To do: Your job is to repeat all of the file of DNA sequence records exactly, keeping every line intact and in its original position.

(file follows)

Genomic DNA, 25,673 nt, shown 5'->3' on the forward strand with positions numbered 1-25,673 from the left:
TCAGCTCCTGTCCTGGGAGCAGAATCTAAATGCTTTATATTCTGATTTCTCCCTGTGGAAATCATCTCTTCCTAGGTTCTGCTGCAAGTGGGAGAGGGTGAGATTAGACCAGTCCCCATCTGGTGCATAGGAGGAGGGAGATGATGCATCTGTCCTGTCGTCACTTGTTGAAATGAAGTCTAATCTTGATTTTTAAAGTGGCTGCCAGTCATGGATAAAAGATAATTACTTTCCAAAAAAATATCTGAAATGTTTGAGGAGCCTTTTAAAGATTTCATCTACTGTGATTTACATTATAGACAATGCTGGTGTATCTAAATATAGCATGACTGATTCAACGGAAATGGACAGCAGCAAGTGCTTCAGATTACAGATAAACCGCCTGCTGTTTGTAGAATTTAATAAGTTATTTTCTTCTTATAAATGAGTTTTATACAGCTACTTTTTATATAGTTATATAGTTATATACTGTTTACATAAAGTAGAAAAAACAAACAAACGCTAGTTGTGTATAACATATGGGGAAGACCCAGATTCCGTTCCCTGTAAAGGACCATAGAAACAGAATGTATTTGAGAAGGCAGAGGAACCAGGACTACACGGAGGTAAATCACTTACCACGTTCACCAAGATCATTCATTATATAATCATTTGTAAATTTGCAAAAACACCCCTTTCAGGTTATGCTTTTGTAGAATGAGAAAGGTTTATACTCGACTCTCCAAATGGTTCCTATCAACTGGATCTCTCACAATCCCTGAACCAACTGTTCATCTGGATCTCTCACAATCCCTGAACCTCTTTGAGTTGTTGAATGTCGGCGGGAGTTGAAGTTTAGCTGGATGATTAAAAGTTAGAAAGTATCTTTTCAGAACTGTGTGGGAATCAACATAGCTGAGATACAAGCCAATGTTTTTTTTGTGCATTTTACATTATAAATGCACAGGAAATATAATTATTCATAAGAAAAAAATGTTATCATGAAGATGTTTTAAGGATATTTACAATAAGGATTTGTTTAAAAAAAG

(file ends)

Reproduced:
Genomic DNA, 25,673 nt, shown 5'->3' on the forward strand with positions numbered 1-25,673 from the left:
TCAGCTCCTGTCCTGGGAGCAGAATCTAAATGCTTTATATTCTGATTTCTCCCTGTGGAAATCATCTCTTCCTAGGTTCTGCTGCAAGTGGGAGAGGGTGAGATTAGACCAGTCCCCATCTGGTGCATAGGAGGAGGGAGATGATGCATCTGTCCTGTCGTCACTTGTTGAAATGAAGTCTAATCTTGATTTTTAAAGTGGCTGCCAGTCATGGATAAAAGATAATTACTTTCCAAAAAAATATCTGAAATGTTTGAGGAGCCTTTTAAAGATTTCATCTACTGTGATTTACATTATAGACAATGCTGGTGTATCTAAATATAGCATGACTGATTCAACGGAAATGGACAGCAGCAAGTGCTTCAGATTACAGATAAACCGCCTGCTGTTTGTAGAATTTAATAAGTTATTTTCTTCTTATAAATGAGTTTTATACAGCTACTTTTTATATAGTTATATAGTTATATACTGTTTACATAAAGTAGAAAAAACAAACAAACGCTAGTTGTGTATAACATATGGGGAAGACCCAGATTCCGTTCCCTGTAAAGGACCATAGAAACAGAATGTATTTGAGAAGGCAGAGGAACCAGGACTACACGGAGGTAAATCACTTACCACGTTCACCAAGATCATTCATTATATAATCATTTGTAAATTTGCAAAAACACCCCTTTCAGGTTATGCTTTTGTAGAATGAGAAAGGTTTATACTCGACTCTCCAAATGGTTCCTATCAACTGGATCTCTCACAATCCCTGAACCAACTGTTCATCTGGATCTCTCACAATCCCTGAACCTCTTTGAGTTGTTGAATGTCGGCGGGAGTTGAAGTTTAGCTGGATGATTAAAAGTTAGAAAGTATCTTTTCAGAACTGTGTGGGAATCAACATAGCTGAGATACAAGCCAATGTTTTTTTTGTGCATTTTACATTATAAATGCACAGGAAATATAATTATTCATAAGAAAAAAATGTTATCATGAAGATGTTTTAAGGATATTTACAATAAGGATTTGTTTAAAAAAAG